From the Daily Telegraph
June 29, 2007 12:00am
WHEN last we met, she was the pretty brown-eyed girl with the survivor's story.
Ana Ivanovic came from virtual obscurity to reach the French Open final this month, engaging all around with her unlikely tales of practising around NATO bomber planes on a court converted from a disused swimming pool.
Here was hardship.
Here was a young girl who wanted it so much she worked beyond the bombs and discomfort until she got where she wanted, which was as far away from where she came from as she could get.
She rode it all the way to the Paris final, when everything changed.
The French Open – indeed, the tennis world – had suddenly been awoken to the little country of Serbia that had provided three of the eight semi-finalists in Paris.
Heck, not only the tennis world was awoken, Serbia was awoken as well.
"Yes, it was very nice," Ivanovic, 19, said.
Afterward she flew to Belgrade with fellow Serbs Jelena Jankovic and Novak Djokovic. A car was waiting at the airport.
They were taken to Parliament in the centre of Belgrade and shown to the terrace overlooking the square.
Thousands were waiting.
"Maybe, I don't know, 10,000 . . . 15,000 people to welcome us," she said.
"It was an unbelievable feeling because they used to do that for basketball, yeah, volleyball players when they would win gold medals.
"This was one of the first times they organised for individual athletes. That was a thrilling moment."
For the sake of history, she didn't visit the pool they famously emptied and filled with an old carpet so the kids could practise their forehands. But she could have.
"Actually the kids are still practising there," she said.
"It still exists, the club I grew up playing tennis. So I go back there sometimes because it's very close to my house.
"Yeah, maybe one day I'll hit again there."
As the early grind of Wimbledon continues, the players are doing what they always do at this stage of a grand slam, which is jostle for elbow room as the first battle – to survive past the weekend – goes on. Throughout, Ivanovic remains a light. Still beautiful, still untouched.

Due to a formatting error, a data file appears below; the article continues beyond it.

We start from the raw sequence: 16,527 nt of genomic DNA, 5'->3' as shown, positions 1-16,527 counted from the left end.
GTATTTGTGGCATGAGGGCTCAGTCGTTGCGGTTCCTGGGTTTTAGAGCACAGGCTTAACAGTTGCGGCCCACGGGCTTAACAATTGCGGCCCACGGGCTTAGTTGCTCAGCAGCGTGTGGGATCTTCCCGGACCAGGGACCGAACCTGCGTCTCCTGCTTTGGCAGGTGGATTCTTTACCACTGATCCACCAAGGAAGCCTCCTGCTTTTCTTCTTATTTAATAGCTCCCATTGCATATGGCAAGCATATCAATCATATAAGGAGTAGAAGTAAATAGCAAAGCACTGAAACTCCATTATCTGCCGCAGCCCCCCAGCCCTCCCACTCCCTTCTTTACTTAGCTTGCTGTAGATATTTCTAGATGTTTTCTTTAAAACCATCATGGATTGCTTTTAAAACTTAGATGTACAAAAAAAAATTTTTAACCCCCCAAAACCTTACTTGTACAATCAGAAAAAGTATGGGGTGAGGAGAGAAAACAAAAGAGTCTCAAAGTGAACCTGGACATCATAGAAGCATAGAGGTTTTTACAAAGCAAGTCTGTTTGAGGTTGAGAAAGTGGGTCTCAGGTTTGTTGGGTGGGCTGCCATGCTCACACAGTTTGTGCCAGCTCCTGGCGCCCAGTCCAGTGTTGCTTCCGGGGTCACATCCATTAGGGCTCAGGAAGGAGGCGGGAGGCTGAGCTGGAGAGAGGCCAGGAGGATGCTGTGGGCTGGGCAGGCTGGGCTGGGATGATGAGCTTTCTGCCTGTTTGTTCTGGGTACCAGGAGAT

She played American Meilen Tu last night in the next round of "exciting times", excited about the job ahead, as around her Martina Hingis advanced alongside Serena Williams, Justine Henin and Jankovic, all due to play tonight.
Far too predictably, the championships have thrown up no real surprises, at least none of any note, to spice up the early rounds.
Staying with the lack of surprises, the Aussie girls are almost all gone as the tournament heads into the third round.
Alicia Molik, Sam Stosur and Casey Dellacqua are all out with only Nicole Pratt remaining heading into last night's round, the last Australian woman, but almost by default.
Pratt advanced after eliminating Dellacqua, meaning at least one Australian had to progress from that match, and played world No. 10 Nicole Vaidisova last night.
Like in Paris, Ivanovic has promised not to look any further ahead than her next match. She is having too much fun staying in the moment to bother with what is too far ahead.
It is why she is the joy of her people.
"They recognise us much more because tennis is becoming so much more popular now and so many people follow our results," she said.
"We don't spend much time home. When I go back, I actually realise how many people know us and follow."
She is still too young to be bothered, though."I think that's part of what we are doing," she said